'Govt won't bow to pressure on carbon emission pact'
India will not succumb to any international pressure on committing to a legally binding agreement on cutting carbon emissions but will deal with climate change issues as per its own plans, Environment and Forest Minister Jairam Ramesh said today.india Updated: Jul 27, 2009 13:01 IST
India will not succumb to any international pressure on committing to a legally binding agreement on cutting carbon emissions but will deal with climate change issues as per its own plans, Environment and Forest Minister Jairam Ramesh said on Monday.
"Under no international agreement, will we accept legally binding mitigations," he said, replying to questions in Rajya Sabha.
He said Parliament will be taken into confidence on measures drawn by New Delhi.
At the recent meeting of four of the eight industralised nations (G-8) in Italy, India made no commitment to cutting emissions, he said. The G-8 declaration sets an aspirational objective for 2050 and "there is no mention of pressuring developing countries like India to cut emissions."
"India will not come under any pressure," he said. "We will not commit to any law or agreement that will hinder our progress and development," he said.
The minister said, "We accept our responsibility but we will not accept any agreement which legally binds us to cut emissions."
Ramesh said India has categorically stated that its per capita carbon emission will at no stage exceed the per capita carbon emission of developed nations.
India, Ramesh said, has taken several steps to tackle ozone depletion and the phasing out of ozone depleting chemicals was on schedule.
Carbon di-oxide emissions are not only a danger to India but to the world, he said adding most of the carbon di-oxide emissions come from coal-based power plants.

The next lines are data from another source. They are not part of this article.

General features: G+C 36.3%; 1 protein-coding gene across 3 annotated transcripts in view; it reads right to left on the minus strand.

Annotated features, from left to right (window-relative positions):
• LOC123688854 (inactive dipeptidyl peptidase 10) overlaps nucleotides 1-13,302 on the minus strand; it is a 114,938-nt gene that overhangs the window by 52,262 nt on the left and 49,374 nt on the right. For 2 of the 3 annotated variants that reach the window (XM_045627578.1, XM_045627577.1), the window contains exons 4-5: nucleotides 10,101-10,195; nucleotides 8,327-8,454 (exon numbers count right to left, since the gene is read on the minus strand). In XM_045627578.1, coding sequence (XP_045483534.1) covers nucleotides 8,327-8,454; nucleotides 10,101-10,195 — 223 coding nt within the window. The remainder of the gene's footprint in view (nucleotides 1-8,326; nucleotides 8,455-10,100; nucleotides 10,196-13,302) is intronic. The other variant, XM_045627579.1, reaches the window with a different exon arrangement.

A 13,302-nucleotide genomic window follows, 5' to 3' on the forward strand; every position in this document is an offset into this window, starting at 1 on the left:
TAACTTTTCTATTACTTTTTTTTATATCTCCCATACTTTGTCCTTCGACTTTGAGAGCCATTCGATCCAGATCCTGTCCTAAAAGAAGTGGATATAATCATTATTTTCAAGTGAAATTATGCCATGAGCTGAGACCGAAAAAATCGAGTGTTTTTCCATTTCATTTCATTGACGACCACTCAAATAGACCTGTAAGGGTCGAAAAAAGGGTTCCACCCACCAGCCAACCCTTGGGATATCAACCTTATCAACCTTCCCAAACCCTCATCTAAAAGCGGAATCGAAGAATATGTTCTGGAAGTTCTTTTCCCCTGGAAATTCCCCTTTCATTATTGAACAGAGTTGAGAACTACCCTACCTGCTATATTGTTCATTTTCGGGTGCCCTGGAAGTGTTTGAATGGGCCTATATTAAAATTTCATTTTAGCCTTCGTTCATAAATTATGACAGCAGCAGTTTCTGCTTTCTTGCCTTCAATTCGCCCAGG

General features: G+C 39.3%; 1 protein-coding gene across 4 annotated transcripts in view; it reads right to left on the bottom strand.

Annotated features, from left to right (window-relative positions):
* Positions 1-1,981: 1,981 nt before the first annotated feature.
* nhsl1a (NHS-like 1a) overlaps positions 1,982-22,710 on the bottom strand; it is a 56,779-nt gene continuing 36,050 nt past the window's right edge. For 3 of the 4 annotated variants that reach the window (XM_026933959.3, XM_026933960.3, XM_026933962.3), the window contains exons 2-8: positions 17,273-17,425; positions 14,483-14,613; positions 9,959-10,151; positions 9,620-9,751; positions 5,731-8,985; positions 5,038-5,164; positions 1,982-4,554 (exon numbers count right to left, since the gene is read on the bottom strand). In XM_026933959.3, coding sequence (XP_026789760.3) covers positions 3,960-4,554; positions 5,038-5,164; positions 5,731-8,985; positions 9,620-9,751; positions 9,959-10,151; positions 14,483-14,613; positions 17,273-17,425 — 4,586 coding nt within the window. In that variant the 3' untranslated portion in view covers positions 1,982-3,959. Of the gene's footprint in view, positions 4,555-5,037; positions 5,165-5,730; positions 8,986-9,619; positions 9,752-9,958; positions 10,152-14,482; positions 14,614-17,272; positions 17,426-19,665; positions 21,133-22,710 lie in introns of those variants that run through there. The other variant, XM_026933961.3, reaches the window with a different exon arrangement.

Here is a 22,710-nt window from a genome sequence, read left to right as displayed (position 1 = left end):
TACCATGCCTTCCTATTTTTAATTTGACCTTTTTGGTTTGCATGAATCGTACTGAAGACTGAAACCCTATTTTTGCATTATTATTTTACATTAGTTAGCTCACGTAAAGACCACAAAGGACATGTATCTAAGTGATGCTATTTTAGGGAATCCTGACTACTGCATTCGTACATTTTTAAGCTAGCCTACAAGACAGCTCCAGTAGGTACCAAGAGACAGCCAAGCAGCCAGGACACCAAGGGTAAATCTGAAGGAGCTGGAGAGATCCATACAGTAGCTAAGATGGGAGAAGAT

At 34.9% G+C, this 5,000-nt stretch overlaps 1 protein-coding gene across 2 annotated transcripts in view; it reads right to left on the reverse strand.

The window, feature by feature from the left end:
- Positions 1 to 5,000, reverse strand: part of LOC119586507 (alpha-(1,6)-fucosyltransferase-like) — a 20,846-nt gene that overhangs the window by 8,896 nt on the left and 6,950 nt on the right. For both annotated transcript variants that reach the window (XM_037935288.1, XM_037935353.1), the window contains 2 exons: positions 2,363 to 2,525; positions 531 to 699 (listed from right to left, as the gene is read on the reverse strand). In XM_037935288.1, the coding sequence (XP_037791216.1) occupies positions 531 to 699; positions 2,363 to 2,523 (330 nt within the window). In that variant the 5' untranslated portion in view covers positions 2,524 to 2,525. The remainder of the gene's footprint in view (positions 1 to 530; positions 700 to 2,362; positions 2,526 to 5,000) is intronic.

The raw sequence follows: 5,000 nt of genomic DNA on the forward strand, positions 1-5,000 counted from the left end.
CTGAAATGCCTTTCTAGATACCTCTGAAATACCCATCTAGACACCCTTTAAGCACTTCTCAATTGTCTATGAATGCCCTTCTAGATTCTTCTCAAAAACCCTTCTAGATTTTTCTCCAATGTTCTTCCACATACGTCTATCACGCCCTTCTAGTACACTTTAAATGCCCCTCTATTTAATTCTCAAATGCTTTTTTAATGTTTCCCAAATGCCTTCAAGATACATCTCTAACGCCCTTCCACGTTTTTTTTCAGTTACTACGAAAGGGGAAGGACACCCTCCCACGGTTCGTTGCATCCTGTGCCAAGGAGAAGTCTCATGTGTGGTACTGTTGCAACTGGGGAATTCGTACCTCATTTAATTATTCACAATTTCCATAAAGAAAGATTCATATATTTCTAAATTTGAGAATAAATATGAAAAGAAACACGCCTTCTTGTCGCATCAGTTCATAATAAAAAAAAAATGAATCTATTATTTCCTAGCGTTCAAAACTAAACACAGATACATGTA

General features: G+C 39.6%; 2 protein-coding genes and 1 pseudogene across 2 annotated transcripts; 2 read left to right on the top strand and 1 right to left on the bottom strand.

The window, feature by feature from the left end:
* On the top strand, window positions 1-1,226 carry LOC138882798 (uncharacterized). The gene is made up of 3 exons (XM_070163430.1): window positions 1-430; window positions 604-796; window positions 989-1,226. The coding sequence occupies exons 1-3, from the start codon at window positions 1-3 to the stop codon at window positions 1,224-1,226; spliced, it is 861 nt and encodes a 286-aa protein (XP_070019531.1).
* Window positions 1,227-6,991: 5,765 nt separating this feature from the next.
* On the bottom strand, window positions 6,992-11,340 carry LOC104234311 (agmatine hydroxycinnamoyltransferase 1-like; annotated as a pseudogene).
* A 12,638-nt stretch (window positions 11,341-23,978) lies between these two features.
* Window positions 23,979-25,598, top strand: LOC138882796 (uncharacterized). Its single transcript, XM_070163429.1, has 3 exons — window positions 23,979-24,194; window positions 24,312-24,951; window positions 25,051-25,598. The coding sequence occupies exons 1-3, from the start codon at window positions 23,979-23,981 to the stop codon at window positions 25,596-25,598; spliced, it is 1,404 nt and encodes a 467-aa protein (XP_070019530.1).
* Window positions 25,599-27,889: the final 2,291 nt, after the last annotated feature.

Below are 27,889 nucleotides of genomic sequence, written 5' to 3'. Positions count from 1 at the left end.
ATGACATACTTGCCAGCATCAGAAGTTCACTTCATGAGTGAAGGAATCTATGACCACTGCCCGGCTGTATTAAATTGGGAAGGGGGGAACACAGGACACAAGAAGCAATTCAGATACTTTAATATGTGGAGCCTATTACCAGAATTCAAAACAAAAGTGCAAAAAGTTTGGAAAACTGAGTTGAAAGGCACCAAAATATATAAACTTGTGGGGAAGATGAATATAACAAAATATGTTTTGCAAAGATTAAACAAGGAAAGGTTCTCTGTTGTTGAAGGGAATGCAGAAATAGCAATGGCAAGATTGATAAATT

The Minister said in 2003, the first macro assessment of climate change on India was done but no clear impact was seen. A second comprehensive assessment is being carried out to find the impact of climate change on monsoon, glaciers, mountains, environment, health, irrigation and agriculture among others. The assessment will be completed by December 2010.
Based on the first assessment, "there is conclusive scientific evidence to suggest that climate change was impacting monsoon," he said. "After the second assessment, we will be able to say with some authority on how climate change is impacting monsoon, glaciers and mountains."
The Inter-governmental Plan on Climate Change in its 4th Assessment Report published in 2007, human beings are exposed to climate change through changing weather partners and indirectly through changes in water, air, food quality and quantity, ecosystems, agriculture and economy.
"However, no direct link has been established between human induced climate change and mortality," he said adding climate change projections indicate increased risk of more intense, frequent and longer lasting heat waves, summer dryness and greater risk of drought.